Wednesday, October 10, 2007

U.S. Rep wants fed probe of Mo. boot-camp death

By Megan Boehnke

WASHINGTON -- A powerful U.S. House member called today for the Justice Department to look into the death of a 15-year-old boy at a Missouri “boot camp” in 2004 following release of a report that pointed to evidence of abuse.

Rep. George Miller, D-Calif., chairman of the Education and Labor Chairman, asserted during a hearing that conditions in many residential treatment programs – better known as youth boot camps – are “inhumane.”

He said he hopes the Justice Department will examine the fatality at the Thayer Learning Boot Camp and Boarding School in northwest Missouri considering that no criminal charges ever were filed.

The Government Accountability Office, the investigative arm of Congress, studied the Missouri case and others for a report released on Wednesday.

The GAO said it had found thousands of allegations of abuse at the boot camps and closely examined ten cases in which teen-agers enrolled in the programs had died, including the case at Thayer.

“Ineffective program management played a key role in most of these deaths, Greg Kutz, who led the investigation, testified. Advertisement

Kutz said later in an interview that the Missouri death was “one of the worst three” of the cases.

Roberto Reyes, of Santa Rosa, Calif., had been at Thayer Learning Boot Camp and Boarding School in Kidder, for less than a week when he died after being bitten by a spider in November 2004, according to his autopsy. The Caldwell County coroner said at the time that the autopsy concluded that the death was an accident and said Reyes could have been bitten before he arrived at the camp.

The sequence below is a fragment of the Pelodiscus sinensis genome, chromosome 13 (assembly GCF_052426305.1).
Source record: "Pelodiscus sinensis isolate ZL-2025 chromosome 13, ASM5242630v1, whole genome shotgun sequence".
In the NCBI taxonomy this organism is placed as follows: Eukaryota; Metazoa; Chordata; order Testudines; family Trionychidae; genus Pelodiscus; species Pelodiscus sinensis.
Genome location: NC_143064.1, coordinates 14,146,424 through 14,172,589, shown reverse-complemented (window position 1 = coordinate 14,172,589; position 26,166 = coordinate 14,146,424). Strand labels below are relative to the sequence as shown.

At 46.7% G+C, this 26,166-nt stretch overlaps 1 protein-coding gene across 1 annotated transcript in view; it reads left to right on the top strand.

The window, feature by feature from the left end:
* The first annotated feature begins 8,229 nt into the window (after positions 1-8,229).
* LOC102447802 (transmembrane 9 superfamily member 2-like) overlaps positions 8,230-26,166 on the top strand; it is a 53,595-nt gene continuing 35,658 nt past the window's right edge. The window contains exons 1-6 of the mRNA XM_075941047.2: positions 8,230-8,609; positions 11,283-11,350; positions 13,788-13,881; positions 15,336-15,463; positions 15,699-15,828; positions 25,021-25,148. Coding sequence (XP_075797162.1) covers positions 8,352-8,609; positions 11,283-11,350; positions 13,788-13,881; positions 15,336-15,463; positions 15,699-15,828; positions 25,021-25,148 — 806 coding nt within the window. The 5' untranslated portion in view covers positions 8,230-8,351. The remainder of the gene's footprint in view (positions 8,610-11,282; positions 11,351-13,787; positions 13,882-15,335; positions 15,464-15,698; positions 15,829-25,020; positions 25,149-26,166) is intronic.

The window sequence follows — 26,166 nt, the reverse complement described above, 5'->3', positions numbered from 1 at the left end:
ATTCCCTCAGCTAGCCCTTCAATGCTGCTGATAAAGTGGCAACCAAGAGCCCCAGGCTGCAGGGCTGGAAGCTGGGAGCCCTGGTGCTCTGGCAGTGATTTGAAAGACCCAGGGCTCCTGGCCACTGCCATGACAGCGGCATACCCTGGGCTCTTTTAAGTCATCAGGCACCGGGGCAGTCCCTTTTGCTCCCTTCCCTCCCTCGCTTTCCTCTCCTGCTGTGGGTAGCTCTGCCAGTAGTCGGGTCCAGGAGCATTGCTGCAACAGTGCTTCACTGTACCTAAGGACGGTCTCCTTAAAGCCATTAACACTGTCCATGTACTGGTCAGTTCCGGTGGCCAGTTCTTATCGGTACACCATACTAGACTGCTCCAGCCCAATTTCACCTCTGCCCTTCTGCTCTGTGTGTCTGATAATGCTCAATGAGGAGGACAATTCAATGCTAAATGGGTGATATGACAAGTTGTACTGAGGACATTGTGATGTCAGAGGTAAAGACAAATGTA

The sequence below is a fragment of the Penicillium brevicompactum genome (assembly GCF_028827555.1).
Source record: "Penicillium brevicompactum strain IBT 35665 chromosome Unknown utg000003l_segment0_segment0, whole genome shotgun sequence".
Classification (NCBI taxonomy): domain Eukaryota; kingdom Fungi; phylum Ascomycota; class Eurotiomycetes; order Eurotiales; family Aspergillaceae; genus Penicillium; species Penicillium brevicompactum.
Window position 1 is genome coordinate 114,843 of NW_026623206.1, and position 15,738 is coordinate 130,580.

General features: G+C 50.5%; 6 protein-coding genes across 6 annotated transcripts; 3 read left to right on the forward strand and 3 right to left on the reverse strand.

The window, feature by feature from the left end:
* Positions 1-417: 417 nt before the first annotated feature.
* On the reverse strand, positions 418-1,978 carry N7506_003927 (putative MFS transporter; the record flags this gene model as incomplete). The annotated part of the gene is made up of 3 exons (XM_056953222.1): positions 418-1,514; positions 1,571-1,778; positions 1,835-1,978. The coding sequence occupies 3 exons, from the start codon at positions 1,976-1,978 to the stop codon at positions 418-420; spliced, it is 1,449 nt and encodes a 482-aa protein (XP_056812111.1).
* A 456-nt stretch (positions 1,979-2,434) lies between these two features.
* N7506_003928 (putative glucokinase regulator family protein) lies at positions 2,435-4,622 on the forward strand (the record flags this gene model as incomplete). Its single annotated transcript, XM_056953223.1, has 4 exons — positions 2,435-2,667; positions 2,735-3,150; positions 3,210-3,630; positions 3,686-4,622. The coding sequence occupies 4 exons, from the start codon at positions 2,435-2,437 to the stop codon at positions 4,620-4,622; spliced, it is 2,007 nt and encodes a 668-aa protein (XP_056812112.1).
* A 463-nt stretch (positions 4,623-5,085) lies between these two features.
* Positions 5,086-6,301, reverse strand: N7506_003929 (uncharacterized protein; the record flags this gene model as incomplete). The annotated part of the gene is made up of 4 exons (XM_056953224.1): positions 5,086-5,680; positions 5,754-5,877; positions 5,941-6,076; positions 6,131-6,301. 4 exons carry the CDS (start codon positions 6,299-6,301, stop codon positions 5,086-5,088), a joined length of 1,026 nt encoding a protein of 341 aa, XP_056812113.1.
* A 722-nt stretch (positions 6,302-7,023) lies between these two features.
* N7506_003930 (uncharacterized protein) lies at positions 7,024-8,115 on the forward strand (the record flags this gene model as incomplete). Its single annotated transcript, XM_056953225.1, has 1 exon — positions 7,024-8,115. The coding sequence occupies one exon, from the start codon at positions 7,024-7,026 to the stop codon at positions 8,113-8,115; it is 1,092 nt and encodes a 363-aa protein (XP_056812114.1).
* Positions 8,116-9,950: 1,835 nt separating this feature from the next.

The GAO report presented to the committee yesterday said Reyes had more than 30 cuts and bruises on his body when he died. The staff had interpreted Reyes’ symptoms – including falling down frequently, complaining of muscle soreness, vomiting and involuntarily urinating and defecating on himself – as rebellion.

After complaining of illness, Reyes was forced to the ground and held there on several occasions, according to the report. On one occasion, he had a 20-pound sandbag tied around his neck when he was too sick to exercise.

Reyes was placed in the “sick bay” the morning of the day he died, where a staff member checked on him mid-afternoon and found he had no pulse. The staff then called 911 and Reyes was taken to the hospital, where he was pronounced dead.

A state investigation found that Reyes might have survived if he had earlier medical attention and that records at the camp may have been falsified. No criminal charges were ever filed, though Reyes’ parents filed a wrongful death suit that was settled out of court for about $1 million, according to the GAO.